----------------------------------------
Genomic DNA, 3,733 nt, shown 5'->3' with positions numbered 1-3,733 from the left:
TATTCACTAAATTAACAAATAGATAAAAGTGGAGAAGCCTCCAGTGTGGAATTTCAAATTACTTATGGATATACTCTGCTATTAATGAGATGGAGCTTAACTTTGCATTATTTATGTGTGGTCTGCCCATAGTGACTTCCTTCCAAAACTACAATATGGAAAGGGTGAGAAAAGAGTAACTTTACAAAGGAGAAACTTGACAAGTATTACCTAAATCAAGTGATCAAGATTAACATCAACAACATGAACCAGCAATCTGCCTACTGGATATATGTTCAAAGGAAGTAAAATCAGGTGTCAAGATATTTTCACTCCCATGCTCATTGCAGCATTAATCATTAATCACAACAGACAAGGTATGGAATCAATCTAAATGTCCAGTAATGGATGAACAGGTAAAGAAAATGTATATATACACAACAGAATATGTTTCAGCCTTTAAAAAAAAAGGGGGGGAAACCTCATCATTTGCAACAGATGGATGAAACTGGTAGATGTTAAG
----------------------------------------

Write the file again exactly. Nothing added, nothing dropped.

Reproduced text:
Genomic DNA, 3,733 nt, shown 5'->3' with positions numbered 1-3,733 from the left:
TATTCACTAAATTAACAAATAGATAAAAGTGGAGAAGCCTCCAGTGTGGAATTTCAAATTACTTATGGATATACTCTGCTATTAATGAGATGGAGCTTAACTTTGCATTATTTATGTGTGGTCTGCCCATAGTGACTTCCTTCCAAAACTACAATATGGAAAGGGTGAGAAAAGAGTAACTTTACAAAGGAGAAACTTGACAAGTATTACCTAAATCAAGTGATCAAGATTAACATCAACAACATGAACCAGCAATCTGCCTACTGGATATATGTTCAAAGGAAGTAAAATCAGGTGTCAAGATATTTTCACTCCCATGCTCATTGCAGCATTAATCATTAATCACAACAGACAAGGTATGGAATCAATCTAAATGTCCAGTAATGGATGAACAGGTAAAGAAAATGTATATATACACAACAGAATATGTTTCAGCCTTTAAAAAAAAAGGGGGGGAAACCTCATCATTTGCAACAGATGGATGAAACTGGTAGATGTTAAG